BETHESDA, Md. – Rory McIlroy made six birdies and not a single bogey to lead the first round of the U.S. Open by three shots Thursday over 2009 PGA Championship winner Y.E. Yang and Masters champion Charl Schwartzel.
McIlroy, who blew a four-shot lead in the final round of the Masters, has the largest lead after the first round of the U.S. Open in 35 years.
There’s still a lot of golf between now and Sunday, but there’s no denying McIlroy looks like the player most poised to break through on one of golf’s biggest stages.
This is the third time in the last four majors McIlroy has held the first-round lead. And at this one, his first round at a Grand Slam since the meltdown at Augusta, he didn’t look at all intimidated by either the moment or the long course at Congressional.
“I felt comfortable with my game and comfortable on the golf course,” McIlroy said. “And when you have that combination like that, everything’s OK.”
The Northern Irishman hit 17 greens in regulation and did it from the fairways, which he hit nine times, and the rough, which was thick, but maybe not as vicious as it can be at the typical U.S. Open venue.
He made putts from short and long range and strung together three straight birdies in the middle of his round. He went 18 holes without a bogey – the only player of the 156 in the field who did – a remarkable feat on a course measuring 7,514 yards for the first round.
He played most of the round in breezy conditions that weren’t present in the morning, when Yang was shooting his 68 in calmer conditions. Rain that greeted the players early started again as McIlroy was heading to the ninth green – his last hole of the day – but there was no dampening this effort.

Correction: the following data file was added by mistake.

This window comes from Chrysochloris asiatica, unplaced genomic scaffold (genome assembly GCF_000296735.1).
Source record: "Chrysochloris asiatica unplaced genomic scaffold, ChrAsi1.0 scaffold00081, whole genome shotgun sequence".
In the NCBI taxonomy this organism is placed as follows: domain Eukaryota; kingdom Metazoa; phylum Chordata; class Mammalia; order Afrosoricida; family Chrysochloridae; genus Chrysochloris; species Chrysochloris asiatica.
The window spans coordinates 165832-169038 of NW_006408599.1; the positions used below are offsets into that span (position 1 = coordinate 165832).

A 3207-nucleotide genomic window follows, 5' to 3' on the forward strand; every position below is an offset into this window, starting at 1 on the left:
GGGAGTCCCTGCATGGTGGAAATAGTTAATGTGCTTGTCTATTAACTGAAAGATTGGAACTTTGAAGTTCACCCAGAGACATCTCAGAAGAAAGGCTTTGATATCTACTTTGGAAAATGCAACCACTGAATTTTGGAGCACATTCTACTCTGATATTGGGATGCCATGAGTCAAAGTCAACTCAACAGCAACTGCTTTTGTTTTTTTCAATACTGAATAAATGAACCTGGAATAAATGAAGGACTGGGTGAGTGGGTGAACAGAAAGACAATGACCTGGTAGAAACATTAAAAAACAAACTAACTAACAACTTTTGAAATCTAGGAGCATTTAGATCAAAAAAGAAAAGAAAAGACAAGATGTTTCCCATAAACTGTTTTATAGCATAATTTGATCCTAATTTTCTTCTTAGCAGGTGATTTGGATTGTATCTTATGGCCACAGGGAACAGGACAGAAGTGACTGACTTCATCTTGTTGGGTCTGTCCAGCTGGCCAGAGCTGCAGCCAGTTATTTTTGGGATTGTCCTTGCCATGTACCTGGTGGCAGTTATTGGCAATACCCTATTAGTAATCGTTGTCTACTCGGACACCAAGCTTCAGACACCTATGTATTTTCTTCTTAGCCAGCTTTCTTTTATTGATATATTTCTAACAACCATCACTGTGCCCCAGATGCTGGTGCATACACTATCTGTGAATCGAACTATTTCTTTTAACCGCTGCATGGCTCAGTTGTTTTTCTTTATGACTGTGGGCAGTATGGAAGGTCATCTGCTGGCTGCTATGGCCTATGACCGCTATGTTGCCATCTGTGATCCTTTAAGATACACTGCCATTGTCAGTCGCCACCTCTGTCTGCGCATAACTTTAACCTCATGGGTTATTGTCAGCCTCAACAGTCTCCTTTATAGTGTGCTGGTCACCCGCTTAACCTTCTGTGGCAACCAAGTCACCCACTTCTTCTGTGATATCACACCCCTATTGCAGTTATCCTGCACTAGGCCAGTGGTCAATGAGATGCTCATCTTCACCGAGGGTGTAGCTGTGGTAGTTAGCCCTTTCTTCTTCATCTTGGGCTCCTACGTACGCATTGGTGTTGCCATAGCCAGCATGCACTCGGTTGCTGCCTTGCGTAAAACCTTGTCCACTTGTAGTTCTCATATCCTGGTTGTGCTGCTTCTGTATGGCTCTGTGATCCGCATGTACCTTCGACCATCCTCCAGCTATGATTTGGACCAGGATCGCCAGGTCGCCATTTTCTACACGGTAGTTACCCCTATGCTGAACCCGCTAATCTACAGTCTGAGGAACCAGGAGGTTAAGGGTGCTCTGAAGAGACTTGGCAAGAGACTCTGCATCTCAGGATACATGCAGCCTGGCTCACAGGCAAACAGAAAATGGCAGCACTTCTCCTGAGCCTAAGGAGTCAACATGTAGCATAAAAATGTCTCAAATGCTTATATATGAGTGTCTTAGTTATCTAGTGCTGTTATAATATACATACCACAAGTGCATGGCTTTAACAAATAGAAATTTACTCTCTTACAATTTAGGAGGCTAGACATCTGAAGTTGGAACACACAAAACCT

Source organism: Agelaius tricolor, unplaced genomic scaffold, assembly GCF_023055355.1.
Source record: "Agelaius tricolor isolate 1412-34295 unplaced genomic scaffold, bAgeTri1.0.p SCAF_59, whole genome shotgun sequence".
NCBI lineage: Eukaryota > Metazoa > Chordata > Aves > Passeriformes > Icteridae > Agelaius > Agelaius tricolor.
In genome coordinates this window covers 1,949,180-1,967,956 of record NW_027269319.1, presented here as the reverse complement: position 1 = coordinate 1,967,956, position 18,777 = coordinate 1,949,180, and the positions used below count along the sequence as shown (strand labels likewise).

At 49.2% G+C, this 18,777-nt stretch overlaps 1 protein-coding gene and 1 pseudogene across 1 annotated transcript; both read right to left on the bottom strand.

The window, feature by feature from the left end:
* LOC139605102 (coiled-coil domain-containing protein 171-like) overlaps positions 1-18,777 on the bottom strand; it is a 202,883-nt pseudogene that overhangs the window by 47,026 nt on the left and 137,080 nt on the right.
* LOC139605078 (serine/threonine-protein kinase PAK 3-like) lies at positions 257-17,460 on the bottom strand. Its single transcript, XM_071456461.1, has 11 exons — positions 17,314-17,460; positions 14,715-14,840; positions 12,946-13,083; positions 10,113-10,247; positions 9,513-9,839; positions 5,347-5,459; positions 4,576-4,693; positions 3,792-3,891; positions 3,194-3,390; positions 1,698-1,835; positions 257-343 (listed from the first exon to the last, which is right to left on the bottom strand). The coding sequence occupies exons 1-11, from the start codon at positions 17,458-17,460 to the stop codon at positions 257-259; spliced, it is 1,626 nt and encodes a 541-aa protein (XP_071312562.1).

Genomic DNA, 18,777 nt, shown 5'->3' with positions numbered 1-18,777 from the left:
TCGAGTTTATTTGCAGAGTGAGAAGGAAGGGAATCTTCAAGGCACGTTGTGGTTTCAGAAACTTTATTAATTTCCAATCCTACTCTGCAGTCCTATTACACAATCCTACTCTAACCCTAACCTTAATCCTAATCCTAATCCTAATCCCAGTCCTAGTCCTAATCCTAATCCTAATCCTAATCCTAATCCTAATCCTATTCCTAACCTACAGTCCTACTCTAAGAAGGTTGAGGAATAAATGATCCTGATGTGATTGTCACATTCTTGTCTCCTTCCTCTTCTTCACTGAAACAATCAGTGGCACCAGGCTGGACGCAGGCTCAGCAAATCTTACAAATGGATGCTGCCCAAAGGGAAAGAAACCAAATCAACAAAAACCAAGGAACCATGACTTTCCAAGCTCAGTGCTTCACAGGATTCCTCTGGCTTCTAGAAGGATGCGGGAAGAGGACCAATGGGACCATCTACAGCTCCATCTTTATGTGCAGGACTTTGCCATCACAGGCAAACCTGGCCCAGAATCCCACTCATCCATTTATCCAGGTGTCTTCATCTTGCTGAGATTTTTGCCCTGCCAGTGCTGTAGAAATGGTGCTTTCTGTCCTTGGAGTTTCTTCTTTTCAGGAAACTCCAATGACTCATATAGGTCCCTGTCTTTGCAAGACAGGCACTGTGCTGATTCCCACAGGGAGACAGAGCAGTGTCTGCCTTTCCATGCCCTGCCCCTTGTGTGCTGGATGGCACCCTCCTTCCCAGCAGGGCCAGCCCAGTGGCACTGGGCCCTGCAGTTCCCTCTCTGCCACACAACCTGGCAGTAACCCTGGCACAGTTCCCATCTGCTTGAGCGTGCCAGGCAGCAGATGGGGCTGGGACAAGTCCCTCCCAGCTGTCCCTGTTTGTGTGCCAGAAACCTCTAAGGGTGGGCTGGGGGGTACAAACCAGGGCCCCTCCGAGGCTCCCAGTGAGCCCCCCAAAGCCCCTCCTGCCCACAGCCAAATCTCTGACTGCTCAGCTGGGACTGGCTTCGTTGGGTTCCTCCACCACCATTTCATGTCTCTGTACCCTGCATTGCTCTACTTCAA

“I have to back it up tomorrow so I can go into the weekend in good position,” he said.
Sergio Garcia, British Open champion Louis Oosthuizen, American Ryan Palmer, Kim Kyung-Tae and Scott Hend were tied for fourth at 2 under; a group of 10 finished another stroke back.
McIlroy beat the players in his featured afternoon threesome – Phil Mickelson and Dustin Johnson – by a combined 19 strokes.
“I just need to keep it going,” he said. “I played really good out there, didn’t make any mistakes, which in a U.S. Open is huge. I’m looking forward to tomorrow.”
Closest to catching him will be Schwartzel, who ended up with a green jacket that could have been McIlroy’s, and Yang, whose 2009 win at the PGA Championship might be better remembered as the one that Tiger Woods lost.
When Yang captured the PGA, it marked the first time Woods failed to win after taking a lead into the last day of a major. Yang hasn’t contended at a Grand Slam tournament since, but said Congressional fits his game better than most courses.
“I’ve been playing more conservatively,” Yang said. “I’m trying to make more pars, less bogeys and I was lucky to make a few birdies. Overall, the course and my approach has worked to my advantage.”
As McIlroy, Yang and Schwartzel showed, there were good scores to be had in the USGA’s first return to Congressional since 1997, when Ernie Els won the championship.
The three members of the morning’s marquee group – No. 1 Luke Donald (74), No. 2 Lee Westwood (75) and No. 3 Martin Kaymer (74) – combined for 17 bogeys and one double.
“Any course is a mental grind if you’re not sharp. The U.S. Open is no different,” Westwood said.
Meanwhile, Mickelson and Johnson were supposed to share the stage with McIlroy, but instead ended up as sideshows.
Mickelson opened the day by dropping his tee shot on the par-3 10th into the water en route to double bogey. He spent the rest of the day hitting driver out of the rough, searching for his ball in the weeds and looking for miracle up-and-downs from greenside, among other things. He shot a 3-over 74 that could’ve been much worse.
Johnson, who blew a three-shot lead in the final round of last year’s U.S. Open, will have to do a lot of work to get there this time. He hit two balls into the water on No. 11 – his second hole – and never found his groove. He finished a round of 4-over 75 that, like Mickelson’s, could have been much worse.